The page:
Following Apple’s jam-packed WWDC keynote, Apple executives Phil Schiller and Craig Federighi sat down with John Gruber on ‘The Talk Show’ to discuss the company’s recent announcements. Schiller and Federighi addressed some of the unknowns that remained after the keynote and went into more details regarding the announcements.

Much of yesterday’s announcements focused on allowing developers to build on what Apple has created, such as Siri. Schiller and Federighi explained that Apple first likes to create a foundation on which developers can build before opening them up to third-party services. For instance, Apple yesterday announced that developers will be able to integrate their own apps into Siri, something for which many, including the original Siri creators, have been asking.

Earlier today, we detailed how apps would be integrated into Siri and the ways in which it can be done. Speaking to Gruber, Schiller and Federighi explained that Siri is best at understanding requests for things like purchasing something or sending a message, so that’s why Apple focused most on integrating those type of requests.

Ultimately, Federighi said that Apple wants to allow developers to do whatever they can to improve the end-user experience.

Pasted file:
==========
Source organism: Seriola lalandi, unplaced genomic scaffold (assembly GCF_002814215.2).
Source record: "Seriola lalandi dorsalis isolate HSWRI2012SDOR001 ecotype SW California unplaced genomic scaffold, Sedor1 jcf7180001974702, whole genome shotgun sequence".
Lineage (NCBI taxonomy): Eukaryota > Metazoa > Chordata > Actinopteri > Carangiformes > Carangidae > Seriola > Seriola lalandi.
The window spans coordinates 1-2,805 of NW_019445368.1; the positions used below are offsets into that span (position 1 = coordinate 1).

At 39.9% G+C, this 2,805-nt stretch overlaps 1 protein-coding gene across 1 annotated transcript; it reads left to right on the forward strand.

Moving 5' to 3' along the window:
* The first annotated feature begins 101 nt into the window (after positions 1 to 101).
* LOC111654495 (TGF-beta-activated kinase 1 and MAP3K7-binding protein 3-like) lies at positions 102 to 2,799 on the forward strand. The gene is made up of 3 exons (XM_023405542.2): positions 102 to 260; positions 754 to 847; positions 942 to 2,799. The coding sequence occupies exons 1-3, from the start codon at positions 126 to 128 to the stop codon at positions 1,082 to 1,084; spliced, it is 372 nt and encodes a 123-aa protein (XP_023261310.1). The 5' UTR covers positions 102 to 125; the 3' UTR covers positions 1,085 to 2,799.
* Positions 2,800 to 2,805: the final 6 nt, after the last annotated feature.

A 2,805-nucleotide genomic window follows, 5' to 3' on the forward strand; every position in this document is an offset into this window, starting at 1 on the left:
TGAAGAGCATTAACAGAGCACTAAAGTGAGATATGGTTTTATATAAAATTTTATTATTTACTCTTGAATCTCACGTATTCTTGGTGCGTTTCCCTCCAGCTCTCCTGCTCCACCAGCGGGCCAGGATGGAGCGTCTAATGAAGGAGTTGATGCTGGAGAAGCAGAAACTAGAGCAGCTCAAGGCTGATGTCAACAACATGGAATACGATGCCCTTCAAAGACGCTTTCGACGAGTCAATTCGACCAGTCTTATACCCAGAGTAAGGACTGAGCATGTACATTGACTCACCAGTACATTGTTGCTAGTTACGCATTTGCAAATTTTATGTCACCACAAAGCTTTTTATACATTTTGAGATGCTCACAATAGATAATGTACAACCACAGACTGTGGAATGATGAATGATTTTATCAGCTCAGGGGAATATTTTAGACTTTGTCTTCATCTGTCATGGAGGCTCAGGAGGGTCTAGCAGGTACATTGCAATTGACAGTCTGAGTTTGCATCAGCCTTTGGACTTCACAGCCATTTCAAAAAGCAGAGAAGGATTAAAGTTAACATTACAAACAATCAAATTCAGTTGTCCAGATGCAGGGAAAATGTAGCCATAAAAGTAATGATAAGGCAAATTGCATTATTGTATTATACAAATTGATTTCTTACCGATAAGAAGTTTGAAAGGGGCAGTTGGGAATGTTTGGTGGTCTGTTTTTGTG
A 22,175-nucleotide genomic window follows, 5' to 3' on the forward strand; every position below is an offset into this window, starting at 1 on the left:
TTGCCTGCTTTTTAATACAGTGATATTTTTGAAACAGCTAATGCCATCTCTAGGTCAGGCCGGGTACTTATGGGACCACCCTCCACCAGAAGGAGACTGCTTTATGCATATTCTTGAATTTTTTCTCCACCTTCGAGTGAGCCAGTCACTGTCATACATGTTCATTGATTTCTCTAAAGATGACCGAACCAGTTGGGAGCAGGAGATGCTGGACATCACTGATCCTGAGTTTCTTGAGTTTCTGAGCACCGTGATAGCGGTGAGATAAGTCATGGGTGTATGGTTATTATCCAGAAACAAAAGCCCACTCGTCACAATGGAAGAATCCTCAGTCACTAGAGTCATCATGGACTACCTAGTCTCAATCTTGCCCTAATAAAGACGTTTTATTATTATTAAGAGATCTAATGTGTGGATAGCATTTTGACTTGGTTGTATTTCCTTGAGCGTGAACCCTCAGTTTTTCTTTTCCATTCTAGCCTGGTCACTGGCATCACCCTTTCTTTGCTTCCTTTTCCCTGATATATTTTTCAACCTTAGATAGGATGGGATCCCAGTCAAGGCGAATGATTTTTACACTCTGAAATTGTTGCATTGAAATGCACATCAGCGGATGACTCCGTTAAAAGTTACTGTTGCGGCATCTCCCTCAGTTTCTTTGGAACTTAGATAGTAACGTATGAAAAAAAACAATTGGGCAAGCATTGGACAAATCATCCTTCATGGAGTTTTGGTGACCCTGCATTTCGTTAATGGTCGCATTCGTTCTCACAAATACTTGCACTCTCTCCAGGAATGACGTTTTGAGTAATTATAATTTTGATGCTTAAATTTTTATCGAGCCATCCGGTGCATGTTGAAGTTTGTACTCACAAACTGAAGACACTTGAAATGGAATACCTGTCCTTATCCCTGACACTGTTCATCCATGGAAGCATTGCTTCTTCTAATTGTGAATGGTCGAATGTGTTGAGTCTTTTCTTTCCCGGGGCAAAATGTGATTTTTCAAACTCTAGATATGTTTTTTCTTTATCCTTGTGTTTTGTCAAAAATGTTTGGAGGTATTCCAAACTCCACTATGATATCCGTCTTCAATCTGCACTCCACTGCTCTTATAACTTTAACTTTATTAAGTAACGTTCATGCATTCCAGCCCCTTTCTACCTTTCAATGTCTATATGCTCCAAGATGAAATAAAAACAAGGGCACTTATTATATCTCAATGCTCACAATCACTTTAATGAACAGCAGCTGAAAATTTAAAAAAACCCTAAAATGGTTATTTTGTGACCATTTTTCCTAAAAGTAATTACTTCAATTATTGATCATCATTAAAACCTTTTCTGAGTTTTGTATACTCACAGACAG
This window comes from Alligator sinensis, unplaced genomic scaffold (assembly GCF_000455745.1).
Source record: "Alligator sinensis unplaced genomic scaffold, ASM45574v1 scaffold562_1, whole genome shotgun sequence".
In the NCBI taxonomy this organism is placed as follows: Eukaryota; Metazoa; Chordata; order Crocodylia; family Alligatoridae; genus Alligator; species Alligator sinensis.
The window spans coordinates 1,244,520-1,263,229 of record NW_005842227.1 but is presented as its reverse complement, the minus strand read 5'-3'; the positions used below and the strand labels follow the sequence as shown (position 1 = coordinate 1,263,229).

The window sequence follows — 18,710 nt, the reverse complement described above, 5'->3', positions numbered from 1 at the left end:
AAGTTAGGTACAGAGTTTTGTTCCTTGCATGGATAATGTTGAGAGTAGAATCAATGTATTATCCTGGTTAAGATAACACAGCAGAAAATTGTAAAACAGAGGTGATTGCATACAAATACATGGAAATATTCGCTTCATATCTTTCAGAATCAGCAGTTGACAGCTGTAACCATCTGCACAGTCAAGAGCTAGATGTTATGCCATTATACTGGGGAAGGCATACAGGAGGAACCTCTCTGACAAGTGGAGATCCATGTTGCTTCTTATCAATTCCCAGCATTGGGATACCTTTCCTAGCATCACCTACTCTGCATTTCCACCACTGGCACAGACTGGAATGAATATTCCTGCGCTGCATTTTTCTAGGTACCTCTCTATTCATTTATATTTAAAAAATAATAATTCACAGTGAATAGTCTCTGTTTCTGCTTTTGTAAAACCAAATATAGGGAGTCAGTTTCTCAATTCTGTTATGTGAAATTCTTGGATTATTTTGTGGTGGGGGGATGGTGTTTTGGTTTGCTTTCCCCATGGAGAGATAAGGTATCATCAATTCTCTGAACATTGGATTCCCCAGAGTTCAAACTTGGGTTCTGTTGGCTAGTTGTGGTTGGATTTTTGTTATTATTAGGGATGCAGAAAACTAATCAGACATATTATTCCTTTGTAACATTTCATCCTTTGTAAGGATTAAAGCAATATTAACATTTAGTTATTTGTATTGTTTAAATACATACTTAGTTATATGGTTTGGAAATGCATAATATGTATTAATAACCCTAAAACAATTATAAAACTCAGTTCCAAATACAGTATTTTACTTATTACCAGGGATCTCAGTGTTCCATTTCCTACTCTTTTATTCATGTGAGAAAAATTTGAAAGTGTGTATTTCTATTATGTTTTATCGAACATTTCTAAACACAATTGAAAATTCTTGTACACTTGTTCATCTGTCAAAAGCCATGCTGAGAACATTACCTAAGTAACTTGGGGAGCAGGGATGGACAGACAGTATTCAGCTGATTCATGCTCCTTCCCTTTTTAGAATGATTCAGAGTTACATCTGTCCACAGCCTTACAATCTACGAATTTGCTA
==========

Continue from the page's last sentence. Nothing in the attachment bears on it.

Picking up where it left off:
Following WWDC, many noticed that iOS stock apps had been made available in the App Store, prompting them to wonder if those apps would be able to be updated by themselves, without a full iOS update. Schiller and Federighi clarified today, however, that apps can not be updated without a new iOS update. Additionally, Schiller and Federighi noted that you aren’t actually deleting the app when you delete it from your device. Just the user data.

Schiller and Federighi also addressed beliefs that Apple hasn’t really improved upon the Mac App Store. Schiller, however, clarified that this isn’t the case and many developers rely upon the Mac App Store and that Apple is always working to improve it.

Finally, Schiller and Federighi explained the motivation behind focusing so heavily on iMessage in iOS. Essentially, Apple knows that iPhone users spend most of their time in Messages and that if it wanted to “make a difference in how people experience iOS, it’s Messages.”

The full interview isn’t yet available, but when it is it will be on Daring Fireball in all its glory.

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About the Author

Chance Miller

Chance is an editor for the entire 9to5 network and covers the latest Apple news for 9to5Mac.

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